On December 1, 2017 the United States securities regulator, the Securities and Exchange Commission (the “SEC”) filed a complaint and froze assets owned by PlexCorps, a Canadian company, and its owners, two Canadian residents. Not only was this a cross-border, online security violation, but it also marks the first case for the SEC’s new Cyber Unit, which was just created in September of 2017. Despite the popular idea that cryptocurrencies and blockchain transactions are “decentralized,” the SEC has taken the stance that such technologies may still be subject to traditional securities laws. Its Cyber Unit focuses on cyber-related misconduct, including the spread of false information through electronic and social media, blockchain, and cryptocurrency.
The PlexCorps case highlights many of these issues. PlexCorps purported to be making an “initial coin offering” or “ICO.” This is essentially a funding device where investors purchase digital coins or tokens, similar to bitcoin or Ethereum. These new technologies have gained increased notoriety, especially after bitcoin’s recent price escalation.
Feeding off this new mainstream interest in cryptocurrency, PlexCorps and its owners made publications on their websites, Facebook, Twitter, and via a “whitepaper” that the SEC alleged contained statements which were “materially false or misleading, or omitted material information.” The most important aspects were that investors were: (1) promised “a return of 1,354% on your investment;” and (2) not informed that the man behind PlexCorps was a “known recidivist securities law violator.” These publications were made online and were not only viewable by people in the United States, but were in fact seen by US victims. This caused the Canadian company and residents to be subject to the SEC’s jurisdiction in the United States. As evidence that this was a fraud, rather than a legitimate investment, the SEC pointed to the fact that some of the investor money was used to fund home improvement projects for the company owners, rather than being invested in the company’s development, as promised.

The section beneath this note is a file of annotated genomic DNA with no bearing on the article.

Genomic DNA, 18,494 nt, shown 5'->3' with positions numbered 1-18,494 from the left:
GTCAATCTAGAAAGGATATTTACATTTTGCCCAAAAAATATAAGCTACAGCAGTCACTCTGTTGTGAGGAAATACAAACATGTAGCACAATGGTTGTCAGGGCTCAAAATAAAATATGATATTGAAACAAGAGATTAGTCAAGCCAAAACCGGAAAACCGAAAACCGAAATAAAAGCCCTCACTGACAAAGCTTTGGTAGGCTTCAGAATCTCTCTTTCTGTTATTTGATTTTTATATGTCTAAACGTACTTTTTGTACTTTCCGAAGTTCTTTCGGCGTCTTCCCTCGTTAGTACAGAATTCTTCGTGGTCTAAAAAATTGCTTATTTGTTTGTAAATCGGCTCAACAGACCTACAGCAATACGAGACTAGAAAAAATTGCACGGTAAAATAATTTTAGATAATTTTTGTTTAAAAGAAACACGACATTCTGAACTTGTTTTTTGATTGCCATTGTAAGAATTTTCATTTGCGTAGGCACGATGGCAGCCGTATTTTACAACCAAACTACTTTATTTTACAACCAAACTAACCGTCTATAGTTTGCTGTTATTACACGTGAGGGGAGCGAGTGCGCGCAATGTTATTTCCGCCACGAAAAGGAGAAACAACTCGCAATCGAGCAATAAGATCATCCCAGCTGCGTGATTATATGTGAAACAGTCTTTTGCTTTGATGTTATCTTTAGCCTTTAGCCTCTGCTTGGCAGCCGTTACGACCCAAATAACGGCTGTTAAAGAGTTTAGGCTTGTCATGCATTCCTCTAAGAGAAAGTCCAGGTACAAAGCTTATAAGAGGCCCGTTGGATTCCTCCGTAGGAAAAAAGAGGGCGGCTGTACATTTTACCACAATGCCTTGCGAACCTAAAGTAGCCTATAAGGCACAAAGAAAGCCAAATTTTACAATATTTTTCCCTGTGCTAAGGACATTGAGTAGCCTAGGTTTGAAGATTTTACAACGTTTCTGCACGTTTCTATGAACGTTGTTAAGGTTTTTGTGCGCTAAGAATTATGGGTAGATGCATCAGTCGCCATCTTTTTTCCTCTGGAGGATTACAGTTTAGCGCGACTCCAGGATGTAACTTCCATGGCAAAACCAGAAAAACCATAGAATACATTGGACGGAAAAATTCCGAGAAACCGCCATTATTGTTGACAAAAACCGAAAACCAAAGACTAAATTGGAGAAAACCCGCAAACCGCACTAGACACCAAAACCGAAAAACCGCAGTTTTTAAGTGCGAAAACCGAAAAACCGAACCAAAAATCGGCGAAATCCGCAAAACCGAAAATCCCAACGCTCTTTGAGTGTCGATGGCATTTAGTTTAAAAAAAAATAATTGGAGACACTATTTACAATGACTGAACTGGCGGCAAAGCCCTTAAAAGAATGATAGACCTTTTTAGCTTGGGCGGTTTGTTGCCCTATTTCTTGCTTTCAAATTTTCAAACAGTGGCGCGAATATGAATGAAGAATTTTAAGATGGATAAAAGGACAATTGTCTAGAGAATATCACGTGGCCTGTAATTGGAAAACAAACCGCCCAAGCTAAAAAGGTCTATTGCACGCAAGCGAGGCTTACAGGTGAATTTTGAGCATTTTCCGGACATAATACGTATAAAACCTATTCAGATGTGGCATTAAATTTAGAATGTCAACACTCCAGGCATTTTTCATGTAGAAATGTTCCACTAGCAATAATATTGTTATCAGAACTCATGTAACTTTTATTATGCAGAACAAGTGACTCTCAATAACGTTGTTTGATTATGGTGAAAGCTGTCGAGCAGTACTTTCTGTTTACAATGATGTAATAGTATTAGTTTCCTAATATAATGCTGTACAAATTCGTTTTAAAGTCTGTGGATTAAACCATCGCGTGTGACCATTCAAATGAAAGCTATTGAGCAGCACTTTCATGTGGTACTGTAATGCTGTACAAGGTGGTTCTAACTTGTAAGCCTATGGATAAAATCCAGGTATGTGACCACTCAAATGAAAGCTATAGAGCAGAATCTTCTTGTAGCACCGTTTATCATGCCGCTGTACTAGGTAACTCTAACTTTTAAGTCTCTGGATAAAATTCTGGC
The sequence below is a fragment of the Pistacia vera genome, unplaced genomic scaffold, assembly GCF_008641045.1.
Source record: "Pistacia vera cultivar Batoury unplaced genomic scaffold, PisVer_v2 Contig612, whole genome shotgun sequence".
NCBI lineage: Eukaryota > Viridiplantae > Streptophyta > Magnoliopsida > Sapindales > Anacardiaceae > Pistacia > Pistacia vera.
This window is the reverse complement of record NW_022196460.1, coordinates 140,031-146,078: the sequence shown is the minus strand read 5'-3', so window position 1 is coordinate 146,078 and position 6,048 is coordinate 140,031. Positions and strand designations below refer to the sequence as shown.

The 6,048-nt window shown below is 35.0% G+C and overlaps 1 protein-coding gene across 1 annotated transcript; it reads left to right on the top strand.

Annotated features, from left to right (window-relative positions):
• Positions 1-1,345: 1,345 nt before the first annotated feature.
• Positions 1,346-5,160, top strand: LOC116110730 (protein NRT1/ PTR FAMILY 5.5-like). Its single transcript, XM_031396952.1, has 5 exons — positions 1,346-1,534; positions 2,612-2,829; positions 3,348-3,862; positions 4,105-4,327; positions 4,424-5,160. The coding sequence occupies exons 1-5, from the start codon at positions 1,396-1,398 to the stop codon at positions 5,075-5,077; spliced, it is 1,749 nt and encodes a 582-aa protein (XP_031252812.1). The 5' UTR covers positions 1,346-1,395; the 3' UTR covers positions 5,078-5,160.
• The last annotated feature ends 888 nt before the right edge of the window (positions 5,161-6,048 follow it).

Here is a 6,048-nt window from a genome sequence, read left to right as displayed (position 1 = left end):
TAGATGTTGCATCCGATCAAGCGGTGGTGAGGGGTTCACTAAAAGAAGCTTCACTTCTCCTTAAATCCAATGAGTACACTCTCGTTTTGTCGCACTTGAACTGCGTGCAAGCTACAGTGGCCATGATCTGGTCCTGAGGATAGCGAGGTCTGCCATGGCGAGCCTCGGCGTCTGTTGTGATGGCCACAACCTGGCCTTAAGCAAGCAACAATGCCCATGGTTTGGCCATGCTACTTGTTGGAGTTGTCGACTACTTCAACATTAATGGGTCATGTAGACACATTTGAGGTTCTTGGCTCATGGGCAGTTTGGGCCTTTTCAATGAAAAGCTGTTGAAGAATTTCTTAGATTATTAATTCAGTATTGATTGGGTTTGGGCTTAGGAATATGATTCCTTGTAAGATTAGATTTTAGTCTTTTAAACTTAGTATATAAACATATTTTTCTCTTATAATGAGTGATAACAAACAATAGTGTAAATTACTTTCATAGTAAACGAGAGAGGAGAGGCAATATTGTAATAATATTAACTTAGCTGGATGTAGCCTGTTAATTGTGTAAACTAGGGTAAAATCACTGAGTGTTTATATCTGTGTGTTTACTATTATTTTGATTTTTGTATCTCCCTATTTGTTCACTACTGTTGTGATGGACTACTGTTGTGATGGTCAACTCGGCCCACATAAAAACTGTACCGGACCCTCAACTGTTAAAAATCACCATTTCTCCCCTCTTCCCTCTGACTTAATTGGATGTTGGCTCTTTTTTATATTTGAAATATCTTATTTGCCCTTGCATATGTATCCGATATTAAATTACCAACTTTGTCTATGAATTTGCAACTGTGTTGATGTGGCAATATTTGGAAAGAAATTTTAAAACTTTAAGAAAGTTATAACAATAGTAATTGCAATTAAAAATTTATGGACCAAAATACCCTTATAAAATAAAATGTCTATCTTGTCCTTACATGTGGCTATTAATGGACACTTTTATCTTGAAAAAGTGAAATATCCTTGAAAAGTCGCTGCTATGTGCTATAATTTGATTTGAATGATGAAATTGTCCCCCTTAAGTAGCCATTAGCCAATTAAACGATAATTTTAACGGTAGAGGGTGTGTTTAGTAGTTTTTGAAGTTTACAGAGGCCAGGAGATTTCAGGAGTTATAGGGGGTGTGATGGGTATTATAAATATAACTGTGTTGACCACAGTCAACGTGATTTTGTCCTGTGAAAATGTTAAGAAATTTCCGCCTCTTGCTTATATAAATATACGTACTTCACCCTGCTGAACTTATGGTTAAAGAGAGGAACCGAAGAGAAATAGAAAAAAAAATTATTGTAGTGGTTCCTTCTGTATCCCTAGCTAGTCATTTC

These are not just international issues either. The SEC has also gone after domestic companies as well. It recently entered into a settlement agreement with Munchee, Inc., a California company that was offering unregistered securities in the form of digital tokens. In fact, these issues are becoming so mainstream that the SEC has even issued a warning to potential celebrity endorsers that they must disclose the nature, scope, and compensation amount they receive for making such endorsements.
New ventures are exciting, and the internet makes reaching people across the globe easier than ever, but such activities are not risk-free. Founders must be vigilant not to run afoul of securities regulators, especially when acting in the online space. Even when acting lawfully in their own jurisdiction, their transactions may subject them to other jurisdictions, whose laws may differ. Investors must also be vigilant when dealing with new technologies and sophisticated investments in order to avoid becoming victims. Contact Mark E. Peterson (firstname.lastname@example.org) or Justin M. Borrowdale (email@example.com) for assistance navigating securities regulations.